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Raul's surprise choice for Cuba's new No. 2 is a "demanding" hard-liner

Raul's surprise choice for Cuba's new No. 2 is a "demanding" hard-liner

The surprising appointment of Jose Ramon Machado Ventura as President Raul Castro's No. 2 is a clear sign that Cuba's top leadership wants to solidify old-style communist values.
A physician who helped organize the revolutionary government's Health Ministry, Machado Ventura has been a leading behind-the-scenes force in Cuba's government for more than four decades since he joined the Castro brothers' uprising against dictator Fulgencio Batista in the 1950s.
Half-joking, Raul Castro referred to Machado Ventura's administrative mean-streak while addressing parliament on Sunday.
"He's demanding. I mean really demanding," the new president said. "Sometimes I've told him personally that he's strict _ not necessarily in a nice way."
Machado Ventura, at 77 a year older than the new President Castro, is expected to offer few new ideas for economic or political reform.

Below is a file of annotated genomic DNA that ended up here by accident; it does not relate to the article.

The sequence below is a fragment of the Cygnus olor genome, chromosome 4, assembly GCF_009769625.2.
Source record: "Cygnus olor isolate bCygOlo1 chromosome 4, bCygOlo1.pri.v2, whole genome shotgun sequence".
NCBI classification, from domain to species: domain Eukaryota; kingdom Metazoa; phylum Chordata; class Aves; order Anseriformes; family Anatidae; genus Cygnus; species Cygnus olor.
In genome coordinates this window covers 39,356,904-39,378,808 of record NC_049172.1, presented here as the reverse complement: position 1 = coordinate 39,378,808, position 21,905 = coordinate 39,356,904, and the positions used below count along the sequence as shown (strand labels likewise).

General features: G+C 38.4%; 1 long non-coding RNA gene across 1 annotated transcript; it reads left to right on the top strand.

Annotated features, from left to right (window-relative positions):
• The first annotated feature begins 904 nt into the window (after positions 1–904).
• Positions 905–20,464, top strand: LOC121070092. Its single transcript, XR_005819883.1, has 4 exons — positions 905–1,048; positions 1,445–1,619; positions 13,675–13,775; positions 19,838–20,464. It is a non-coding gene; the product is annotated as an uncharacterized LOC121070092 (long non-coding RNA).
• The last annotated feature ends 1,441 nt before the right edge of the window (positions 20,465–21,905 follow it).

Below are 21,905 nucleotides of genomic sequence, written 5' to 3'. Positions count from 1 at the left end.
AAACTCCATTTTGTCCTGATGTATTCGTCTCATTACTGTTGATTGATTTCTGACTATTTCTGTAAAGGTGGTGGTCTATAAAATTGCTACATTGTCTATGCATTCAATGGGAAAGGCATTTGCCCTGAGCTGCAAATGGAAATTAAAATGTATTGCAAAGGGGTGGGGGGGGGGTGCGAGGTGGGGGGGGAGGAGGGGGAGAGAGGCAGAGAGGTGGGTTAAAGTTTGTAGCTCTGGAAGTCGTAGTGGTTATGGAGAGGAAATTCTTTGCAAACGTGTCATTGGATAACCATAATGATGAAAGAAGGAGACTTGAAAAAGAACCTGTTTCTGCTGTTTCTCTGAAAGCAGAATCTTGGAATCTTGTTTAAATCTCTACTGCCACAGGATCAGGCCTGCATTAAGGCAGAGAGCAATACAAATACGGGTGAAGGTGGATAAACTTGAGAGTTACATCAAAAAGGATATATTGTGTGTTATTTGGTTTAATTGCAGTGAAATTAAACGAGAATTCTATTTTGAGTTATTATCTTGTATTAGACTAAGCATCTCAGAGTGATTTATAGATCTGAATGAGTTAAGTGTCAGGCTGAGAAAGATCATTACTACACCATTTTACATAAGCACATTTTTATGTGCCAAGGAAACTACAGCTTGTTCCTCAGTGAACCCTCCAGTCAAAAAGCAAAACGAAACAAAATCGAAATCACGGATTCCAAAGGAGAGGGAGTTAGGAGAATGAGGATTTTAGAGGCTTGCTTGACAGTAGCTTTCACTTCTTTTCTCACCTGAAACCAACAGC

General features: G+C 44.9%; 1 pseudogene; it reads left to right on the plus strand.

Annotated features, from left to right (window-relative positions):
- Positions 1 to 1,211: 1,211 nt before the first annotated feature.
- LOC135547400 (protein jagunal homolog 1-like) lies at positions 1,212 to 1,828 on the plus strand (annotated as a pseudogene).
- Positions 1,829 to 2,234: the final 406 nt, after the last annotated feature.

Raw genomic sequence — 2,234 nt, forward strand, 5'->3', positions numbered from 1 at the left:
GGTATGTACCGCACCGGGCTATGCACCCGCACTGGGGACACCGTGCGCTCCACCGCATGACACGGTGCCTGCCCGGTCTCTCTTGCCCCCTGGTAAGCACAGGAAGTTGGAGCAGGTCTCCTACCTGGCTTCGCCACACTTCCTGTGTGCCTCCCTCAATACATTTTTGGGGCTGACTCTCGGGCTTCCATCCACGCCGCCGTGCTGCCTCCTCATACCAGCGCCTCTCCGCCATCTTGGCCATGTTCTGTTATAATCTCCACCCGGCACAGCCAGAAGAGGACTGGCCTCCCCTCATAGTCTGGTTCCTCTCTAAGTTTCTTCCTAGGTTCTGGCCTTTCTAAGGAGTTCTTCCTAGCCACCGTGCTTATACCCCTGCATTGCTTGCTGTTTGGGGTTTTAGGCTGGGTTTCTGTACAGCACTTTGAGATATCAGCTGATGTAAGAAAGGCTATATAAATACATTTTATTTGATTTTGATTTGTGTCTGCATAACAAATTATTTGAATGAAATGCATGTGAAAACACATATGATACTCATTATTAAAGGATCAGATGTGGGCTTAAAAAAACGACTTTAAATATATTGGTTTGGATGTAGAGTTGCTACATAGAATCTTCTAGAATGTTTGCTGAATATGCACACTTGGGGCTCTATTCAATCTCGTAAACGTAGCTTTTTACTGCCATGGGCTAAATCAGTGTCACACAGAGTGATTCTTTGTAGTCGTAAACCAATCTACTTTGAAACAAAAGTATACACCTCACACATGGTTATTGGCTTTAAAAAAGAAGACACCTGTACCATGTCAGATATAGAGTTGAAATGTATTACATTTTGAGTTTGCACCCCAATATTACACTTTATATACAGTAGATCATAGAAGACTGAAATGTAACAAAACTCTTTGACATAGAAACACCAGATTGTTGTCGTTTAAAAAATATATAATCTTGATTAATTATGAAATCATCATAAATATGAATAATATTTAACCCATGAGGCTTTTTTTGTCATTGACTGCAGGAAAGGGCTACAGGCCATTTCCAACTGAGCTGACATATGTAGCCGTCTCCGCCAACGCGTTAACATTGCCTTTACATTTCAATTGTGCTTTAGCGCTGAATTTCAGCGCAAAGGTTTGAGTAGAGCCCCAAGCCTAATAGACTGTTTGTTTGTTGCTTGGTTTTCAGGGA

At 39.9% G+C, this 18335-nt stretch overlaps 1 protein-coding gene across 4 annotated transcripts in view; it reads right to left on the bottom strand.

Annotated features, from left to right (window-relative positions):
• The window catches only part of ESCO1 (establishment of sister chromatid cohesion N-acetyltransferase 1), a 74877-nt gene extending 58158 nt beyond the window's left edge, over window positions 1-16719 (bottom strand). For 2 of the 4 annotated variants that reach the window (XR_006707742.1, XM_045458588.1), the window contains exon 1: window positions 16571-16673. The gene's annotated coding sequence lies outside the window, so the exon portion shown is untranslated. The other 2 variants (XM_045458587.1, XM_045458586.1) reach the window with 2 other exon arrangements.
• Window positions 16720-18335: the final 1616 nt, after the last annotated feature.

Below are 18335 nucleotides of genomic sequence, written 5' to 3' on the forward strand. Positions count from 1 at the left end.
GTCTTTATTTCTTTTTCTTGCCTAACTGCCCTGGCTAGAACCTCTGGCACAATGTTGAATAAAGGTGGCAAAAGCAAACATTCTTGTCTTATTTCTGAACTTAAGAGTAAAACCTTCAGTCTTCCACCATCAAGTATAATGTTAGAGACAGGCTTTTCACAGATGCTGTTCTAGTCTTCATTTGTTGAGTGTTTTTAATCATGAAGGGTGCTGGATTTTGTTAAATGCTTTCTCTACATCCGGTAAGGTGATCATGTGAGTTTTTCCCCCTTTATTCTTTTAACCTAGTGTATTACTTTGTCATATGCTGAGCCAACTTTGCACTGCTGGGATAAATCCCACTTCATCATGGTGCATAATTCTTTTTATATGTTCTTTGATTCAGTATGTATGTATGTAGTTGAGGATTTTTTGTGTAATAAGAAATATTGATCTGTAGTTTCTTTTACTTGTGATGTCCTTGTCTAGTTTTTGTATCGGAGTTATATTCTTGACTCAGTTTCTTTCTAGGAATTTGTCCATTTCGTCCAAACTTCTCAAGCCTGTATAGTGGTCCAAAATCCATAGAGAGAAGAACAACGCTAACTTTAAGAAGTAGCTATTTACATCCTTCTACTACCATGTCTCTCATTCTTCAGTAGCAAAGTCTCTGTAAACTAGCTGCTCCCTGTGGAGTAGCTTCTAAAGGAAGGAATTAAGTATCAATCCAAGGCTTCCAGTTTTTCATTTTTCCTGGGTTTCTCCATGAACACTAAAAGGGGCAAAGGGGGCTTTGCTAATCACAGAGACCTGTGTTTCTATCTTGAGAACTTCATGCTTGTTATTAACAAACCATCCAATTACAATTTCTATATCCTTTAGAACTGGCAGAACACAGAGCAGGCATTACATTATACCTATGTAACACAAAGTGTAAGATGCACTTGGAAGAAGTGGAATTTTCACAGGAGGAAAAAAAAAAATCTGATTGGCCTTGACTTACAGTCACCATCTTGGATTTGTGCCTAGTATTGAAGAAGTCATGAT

But many call him Raul Castro's right-hand man, and his promotion should provide the new president with a like-thinker as he consolidates power.
Machado Ventura already was a top leader of the Communist Party's Central Committee and Politburo, and one of the few people Fidel Castro named to specific new duties when he fell ill in July 2006. Machado Ventura's role during Raul Castro's caretaker presidency was to oversee Cuba's international education programs, which included making sure school programs promoted socialist teachings.
It is unclear when Machado Ventura last practiced medicine, but he has not been seen wearing a doctor's white coat in public for at least a decade, and has focused in recent years on his responsibilities with the Communist Party.
Machado Ventura was born in San Antonio de las Vueltas, in central Cuba, on Oct. 26, 1930. He became a revolutionary when Batista seized power on March 10, 1952, and joined the Castro brothers' rebels in Cuba's eastern mountains long before Batista's government fell in 1959.
The choice surprised many who saw 56-year-old Cabinet secretary Carlos Lage as the odds-on favorite for No. 2. Lage, a key architect of the modest economic reforms of the 1990s, was among the most visible Cuban officials since Fidel Castro first fell ill in July 2006. Lage retained his post as one of five vice presidents.


Updated : 2021-07-23 23:50 GMT+08:00